Escaping Exodus by Nicky Drayden is a weird book. It’s also a really good book; the two terms aren’t mutually exclusive. Just be aware the tentacles might be going in exactly the direction that you think they are (I promise, it is plot relevant).
Escaping Exodus has living starships carved out from the insides of spacefaring beasts, oh so many tentacles, digestive juices, organ workers, a very distinct social class system, and where would that all be without a little rebellion?
Seske Kaleigh is heir to the command of this biological city, but as they begin the process of remodeling a new beast, everything that could go wrong begins to go wrong. Seske struggles to fit into the form of the ideal matriarch and isn’t helped along by her conniving sister, who shouldn’t exist in the first place, and the beast itself holds a terrible secret.
This was a really interesting read, I loved the visceral world with it’s excellent worldbuilding. It’s so gross, but also exactly what I want in a book. Some parts of the book are definitely a bit of a mindfuck (in a good way), but there is also a distinct plot that keeps the story on track even as everything falls apart.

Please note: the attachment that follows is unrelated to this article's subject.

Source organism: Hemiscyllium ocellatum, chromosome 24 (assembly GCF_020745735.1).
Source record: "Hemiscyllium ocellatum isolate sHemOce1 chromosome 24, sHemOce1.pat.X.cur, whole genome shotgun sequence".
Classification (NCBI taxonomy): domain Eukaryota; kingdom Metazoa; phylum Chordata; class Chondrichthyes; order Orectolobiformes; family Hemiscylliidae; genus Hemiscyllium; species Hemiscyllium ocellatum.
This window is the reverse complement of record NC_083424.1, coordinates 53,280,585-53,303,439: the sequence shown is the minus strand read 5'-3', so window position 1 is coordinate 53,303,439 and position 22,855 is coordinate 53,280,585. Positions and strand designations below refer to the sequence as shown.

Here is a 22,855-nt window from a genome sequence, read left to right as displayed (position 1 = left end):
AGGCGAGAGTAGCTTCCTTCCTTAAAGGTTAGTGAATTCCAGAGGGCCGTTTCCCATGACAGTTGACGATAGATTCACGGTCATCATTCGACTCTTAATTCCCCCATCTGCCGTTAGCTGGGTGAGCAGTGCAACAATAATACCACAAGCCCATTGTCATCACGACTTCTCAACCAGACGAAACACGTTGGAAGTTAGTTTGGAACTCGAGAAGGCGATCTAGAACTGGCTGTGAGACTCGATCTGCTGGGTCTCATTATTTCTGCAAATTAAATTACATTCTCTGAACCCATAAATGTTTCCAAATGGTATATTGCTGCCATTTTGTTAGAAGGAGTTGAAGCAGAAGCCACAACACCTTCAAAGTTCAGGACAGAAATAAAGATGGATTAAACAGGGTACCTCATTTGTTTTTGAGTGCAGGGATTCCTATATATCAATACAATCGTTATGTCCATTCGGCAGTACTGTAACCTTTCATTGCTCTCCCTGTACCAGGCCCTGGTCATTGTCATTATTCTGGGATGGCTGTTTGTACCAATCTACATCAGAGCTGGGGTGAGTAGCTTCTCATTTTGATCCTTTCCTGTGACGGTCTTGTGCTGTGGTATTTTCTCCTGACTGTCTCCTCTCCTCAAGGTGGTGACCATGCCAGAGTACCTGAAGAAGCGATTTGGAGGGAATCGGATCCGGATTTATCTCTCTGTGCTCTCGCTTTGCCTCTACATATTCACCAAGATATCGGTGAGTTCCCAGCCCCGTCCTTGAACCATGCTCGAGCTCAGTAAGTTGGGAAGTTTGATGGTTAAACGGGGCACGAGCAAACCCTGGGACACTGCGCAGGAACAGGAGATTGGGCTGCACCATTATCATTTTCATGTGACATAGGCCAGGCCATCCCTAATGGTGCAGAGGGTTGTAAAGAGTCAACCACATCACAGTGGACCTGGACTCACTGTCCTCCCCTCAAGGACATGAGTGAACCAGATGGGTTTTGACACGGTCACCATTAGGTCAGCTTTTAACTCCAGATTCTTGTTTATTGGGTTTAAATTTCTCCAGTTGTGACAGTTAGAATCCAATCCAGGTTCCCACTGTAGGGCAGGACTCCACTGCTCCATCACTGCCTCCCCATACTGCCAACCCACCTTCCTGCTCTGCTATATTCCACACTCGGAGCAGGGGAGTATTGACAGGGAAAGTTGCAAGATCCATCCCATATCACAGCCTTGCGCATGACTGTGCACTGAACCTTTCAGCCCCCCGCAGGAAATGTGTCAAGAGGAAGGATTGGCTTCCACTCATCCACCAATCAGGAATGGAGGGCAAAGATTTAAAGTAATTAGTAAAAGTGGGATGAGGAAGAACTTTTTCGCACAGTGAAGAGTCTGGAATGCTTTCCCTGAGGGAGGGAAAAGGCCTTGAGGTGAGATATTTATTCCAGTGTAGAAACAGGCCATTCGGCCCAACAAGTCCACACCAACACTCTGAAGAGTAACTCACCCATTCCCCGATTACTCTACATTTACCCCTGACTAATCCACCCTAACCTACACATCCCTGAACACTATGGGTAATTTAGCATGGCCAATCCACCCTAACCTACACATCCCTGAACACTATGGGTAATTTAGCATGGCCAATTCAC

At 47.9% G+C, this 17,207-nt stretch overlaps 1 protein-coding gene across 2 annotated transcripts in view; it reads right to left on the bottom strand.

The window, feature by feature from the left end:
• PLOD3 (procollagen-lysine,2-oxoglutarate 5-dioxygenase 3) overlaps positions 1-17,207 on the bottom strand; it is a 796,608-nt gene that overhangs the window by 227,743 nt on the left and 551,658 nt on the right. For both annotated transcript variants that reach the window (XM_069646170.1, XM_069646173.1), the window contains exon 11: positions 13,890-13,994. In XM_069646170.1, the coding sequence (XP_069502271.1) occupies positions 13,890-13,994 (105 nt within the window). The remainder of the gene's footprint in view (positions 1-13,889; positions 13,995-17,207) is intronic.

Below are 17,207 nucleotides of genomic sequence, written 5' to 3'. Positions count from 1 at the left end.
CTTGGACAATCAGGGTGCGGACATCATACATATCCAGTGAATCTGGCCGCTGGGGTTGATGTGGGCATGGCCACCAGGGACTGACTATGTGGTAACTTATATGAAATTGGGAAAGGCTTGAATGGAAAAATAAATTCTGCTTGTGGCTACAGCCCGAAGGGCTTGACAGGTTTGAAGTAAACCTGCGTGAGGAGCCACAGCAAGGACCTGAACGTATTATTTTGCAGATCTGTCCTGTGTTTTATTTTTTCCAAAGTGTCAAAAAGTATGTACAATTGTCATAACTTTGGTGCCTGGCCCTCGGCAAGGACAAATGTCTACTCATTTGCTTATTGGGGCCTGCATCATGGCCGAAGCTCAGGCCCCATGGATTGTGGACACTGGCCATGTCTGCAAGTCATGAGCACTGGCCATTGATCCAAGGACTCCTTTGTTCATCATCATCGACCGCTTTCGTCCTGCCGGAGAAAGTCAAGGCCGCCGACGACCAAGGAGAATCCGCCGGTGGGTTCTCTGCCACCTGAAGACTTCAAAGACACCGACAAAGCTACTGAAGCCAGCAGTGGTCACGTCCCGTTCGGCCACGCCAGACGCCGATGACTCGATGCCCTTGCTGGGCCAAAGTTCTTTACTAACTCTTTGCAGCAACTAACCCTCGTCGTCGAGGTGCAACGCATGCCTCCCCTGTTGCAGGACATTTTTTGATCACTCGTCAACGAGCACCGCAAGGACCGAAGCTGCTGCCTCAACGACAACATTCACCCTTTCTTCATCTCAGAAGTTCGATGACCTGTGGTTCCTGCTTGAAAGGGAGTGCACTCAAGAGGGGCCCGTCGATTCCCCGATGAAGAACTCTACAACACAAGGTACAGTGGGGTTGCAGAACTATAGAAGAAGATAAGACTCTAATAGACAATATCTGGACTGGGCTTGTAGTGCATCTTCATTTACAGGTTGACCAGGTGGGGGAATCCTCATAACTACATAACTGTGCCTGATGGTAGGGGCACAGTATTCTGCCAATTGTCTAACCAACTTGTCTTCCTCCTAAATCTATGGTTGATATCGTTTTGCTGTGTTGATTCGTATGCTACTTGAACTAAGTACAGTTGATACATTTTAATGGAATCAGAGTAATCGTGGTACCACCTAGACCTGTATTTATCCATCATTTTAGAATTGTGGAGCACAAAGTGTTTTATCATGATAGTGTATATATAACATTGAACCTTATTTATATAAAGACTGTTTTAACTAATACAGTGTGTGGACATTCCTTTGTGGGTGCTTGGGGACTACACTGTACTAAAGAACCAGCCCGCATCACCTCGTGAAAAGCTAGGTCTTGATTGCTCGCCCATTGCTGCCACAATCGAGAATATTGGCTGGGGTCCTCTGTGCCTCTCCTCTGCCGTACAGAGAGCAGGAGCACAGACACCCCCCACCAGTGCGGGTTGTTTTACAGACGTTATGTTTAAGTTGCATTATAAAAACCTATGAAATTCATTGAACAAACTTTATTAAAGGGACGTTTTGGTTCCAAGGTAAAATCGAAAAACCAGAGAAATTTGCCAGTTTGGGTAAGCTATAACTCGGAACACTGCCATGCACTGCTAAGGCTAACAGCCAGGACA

Escaping Exodus has some big environmental and class statements, and I loved that we were able to see the story from the perspectives of people on the upper echelons of society and the very bottom (of the bone pit). It was great to see how both characters struggled in each position, but also to see Seske’s privilege despite her struggle. There is a lot that she takes for granted without considering the consequences, but she makes the turn toward better decisions toward the end, even if it means upsetting the balance of their society.
I’m excited to see how the sequel manages the changing social and environmental conditions of the world. And with a title like Escaping Exodus: Symbiosis, I have big hopes.
Oh, and did I mention it is queer? This is a f/f romance between two women from the opposite ends of society and the challenges that come between them.
Highly highly recommend, definitely one of my most memorable and most often recommended reads of the year.